Mazamas September 2016

Page 12


by Dan Serres, Conservation Director of Columbia Riverkeeper


n June 3, the debate over crude oil rail shipments took a dramatic turn when a 96-car train carrying Bakken crude oil derailed, rupturing four cars and causing a fire that prompted the evacuation of over 100 residents and Mosier School. On June 4, after the fire was extinguished, Mosier Fire Chief Jim Appleton told OPB News that the shipment of volatile crude oil in rail cars was “insane.” Echoing his concerns, Senators Merkley and Wyden, and Governor Brown, have called for a temporary halt in oil train traffic through the Columbia River Gorge. Meanwhile, thousands of Oregon and Washington residents are urging Washington Governor Inslee to deny a pending application for the largest oil-byrail terminal in North America in Vancouver, Washington. What really happened in Mosier? Here’s what we know from the Federal Railroad Administration’s (FRA) initial report: ▶▶ A 96-car trainloaded with Bakken oil derailed in Mosier traveling at 25 mph. ▶▶ The train originated in New Town,


"The oil industry needs to stop exploiting communities, and instead reduce its oil transportation activities, rather than ramping it up..." North Dakota, and was destined for Tacoma, Washington. ▶▶ 16 cars derailed, and four cars ruptured. ▶▶ Spilled oil ignited, causing four cars to be involved in a fire that burned for over 14 hours. ▶▶ The derailment was caused by broken lag bolts (bolts that hold the rail ties and track together), a flaw that allowed the tracks to spread apart. ▶▶ "Union Pacific’s failure to maintain its track and track equipment resulted in the derailment.” Almost simultaneously with the FRA’s assignment of blame, Union Pacific announced plans to restart oil train traffic through the Gorge. Yet, as Senator Merkley and Governor Brown later noted, neither Union Pacific nor the FRA have determined why inspections had failed to detect the broken lag bolts. As a result, Oregon’s key elected leaders have called for a halt in oil train traffic through the Columbia River Gorge until oil trains can be proven safe and the underlying causes of oil train derailments are understood and prevented.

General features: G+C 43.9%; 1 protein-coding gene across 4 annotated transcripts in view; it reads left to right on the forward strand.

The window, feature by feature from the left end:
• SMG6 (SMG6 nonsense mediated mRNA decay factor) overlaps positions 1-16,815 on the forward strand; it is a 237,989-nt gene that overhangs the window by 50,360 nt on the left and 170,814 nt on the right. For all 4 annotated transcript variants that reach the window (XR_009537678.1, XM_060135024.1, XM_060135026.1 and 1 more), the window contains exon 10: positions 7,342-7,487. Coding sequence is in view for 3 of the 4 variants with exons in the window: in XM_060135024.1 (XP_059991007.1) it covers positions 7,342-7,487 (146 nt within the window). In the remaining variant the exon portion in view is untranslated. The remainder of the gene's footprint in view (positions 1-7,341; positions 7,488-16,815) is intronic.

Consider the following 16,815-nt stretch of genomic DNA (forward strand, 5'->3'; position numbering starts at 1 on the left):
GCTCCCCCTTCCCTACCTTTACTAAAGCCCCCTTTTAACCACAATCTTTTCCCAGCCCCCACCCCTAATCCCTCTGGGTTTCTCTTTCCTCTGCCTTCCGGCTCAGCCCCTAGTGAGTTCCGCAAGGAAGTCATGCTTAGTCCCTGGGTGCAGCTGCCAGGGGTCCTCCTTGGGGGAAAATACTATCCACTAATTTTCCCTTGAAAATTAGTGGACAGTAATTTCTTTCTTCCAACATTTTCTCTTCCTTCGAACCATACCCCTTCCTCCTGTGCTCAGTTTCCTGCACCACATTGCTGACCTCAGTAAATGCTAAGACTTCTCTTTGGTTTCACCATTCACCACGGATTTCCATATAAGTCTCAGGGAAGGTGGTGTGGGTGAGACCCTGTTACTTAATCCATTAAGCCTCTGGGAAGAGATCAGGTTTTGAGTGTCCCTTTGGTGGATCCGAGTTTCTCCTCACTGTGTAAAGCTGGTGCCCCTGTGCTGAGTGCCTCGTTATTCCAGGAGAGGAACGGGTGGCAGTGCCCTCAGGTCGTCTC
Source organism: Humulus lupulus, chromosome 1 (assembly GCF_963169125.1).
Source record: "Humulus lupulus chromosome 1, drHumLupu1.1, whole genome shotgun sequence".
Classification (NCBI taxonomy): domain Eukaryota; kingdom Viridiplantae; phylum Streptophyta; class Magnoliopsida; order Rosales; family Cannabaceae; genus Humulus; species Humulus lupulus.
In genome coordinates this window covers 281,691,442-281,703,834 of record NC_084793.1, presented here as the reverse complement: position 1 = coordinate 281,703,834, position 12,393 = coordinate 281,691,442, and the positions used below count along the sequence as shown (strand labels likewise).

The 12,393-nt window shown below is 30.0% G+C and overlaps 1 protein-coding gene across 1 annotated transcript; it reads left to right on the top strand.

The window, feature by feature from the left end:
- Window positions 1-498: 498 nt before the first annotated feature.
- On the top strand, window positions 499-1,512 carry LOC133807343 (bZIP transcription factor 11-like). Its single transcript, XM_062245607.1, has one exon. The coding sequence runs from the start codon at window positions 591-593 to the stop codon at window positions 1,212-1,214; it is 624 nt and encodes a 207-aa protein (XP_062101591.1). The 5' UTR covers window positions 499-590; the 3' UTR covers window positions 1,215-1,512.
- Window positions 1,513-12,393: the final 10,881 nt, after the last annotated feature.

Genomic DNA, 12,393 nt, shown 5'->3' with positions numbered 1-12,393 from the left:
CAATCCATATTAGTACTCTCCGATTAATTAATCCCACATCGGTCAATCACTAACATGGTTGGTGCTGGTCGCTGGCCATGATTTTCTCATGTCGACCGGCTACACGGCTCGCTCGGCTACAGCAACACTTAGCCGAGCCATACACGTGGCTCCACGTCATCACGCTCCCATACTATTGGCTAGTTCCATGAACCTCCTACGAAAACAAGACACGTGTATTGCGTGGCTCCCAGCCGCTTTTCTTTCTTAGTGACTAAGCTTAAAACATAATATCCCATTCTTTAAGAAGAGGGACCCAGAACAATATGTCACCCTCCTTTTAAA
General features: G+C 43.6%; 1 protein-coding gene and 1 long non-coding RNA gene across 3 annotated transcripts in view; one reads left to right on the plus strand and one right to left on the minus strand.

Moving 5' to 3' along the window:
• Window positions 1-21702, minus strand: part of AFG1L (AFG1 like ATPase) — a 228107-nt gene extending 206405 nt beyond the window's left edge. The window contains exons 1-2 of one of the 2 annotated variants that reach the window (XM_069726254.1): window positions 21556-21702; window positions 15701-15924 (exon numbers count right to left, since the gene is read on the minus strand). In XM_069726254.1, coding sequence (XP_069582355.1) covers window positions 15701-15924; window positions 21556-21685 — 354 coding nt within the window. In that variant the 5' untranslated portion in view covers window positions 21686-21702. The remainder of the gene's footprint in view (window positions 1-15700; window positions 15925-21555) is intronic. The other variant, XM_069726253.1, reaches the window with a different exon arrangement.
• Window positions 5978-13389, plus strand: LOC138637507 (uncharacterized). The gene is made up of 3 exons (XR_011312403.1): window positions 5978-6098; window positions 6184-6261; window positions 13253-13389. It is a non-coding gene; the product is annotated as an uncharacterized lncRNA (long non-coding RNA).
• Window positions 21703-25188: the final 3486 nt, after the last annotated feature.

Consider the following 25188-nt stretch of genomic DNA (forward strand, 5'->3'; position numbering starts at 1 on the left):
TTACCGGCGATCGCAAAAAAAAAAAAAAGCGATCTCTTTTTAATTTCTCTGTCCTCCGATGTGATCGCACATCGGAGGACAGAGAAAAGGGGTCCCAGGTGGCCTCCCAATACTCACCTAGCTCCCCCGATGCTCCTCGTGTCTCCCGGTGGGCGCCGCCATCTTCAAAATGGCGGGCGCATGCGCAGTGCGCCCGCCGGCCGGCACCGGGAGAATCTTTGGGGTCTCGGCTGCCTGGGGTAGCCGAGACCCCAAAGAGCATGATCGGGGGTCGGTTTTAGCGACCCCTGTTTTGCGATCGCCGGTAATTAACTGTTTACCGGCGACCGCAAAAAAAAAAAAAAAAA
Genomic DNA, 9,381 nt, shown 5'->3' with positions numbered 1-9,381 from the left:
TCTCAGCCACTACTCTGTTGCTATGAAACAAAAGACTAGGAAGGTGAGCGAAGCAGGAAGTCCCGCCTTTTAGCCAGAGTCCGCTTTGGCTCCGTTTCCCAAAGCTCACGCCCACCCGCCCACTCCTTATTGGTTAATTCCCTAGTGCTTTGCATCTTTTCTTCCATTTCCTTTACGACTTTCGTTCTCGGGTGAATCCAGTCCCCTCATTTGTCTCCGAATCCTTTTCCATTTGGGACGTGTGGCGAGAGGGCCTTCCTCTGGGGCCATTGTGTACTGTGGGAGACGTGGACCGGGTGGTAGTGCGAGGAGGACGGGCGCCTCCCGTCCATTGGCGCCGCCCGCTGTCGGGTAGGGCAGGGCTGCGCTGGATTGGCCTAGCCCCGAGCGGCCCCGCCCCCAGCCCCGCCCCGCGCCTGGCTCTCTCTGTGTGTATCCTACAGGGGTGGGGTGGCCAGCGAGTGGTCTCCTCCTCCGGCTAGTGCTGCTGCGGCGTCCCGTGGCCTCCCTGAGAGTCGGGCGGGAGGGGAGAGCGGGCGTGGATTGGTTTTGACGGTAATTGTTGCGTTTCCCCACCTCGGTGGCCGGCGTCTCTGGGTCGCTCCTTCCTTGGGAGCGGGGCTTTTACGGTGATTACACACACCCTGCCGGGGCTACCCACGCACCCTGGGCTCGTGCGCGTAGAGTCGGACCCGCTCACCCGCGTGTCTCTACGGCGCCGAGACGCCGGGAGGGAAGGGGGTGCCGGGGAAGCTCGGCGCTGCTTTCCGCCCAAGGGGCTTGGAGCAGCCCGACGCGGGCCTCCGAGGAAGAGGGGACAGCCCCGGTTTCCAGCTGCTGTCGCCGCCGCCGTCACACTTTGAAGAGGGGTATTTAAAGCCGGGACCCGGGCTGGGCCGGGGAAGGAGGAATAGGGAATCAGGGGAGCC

Mosier Mayor Arlene Burns summed up Union Pacific’s plans to restart oil train traffic despite unresolved safety concerns: “It’s the definition of being railroaded.” A DISTURBING TREND HITS HOME Unfortunately, Mosier is not the first community to experience a catastrophic oil train accident. On July 6, 2013, an oil train derailed, spilled, and ignited in the small Quebec town of Lac Megantic. The ensuing series of explosions and fires resulted in 47 deaths and the devastation of the small community, as well as a huge toxic release of oil into a nearby river and the town. This month, dozens of communities across North America are pausing to remember the community of Lac Megantic, Quebec, which experienced the first—and worst— of over a dozen oil train derailments in the past three years. Jacques Gagnon, a survivor of the Lac Megantic disaster, wrote an open letter to those participating in vigils and marches, stating: “The recent derailment on June 3rd, 2016 in Mosier, Oregon reminds us that we need to work to change the regulations.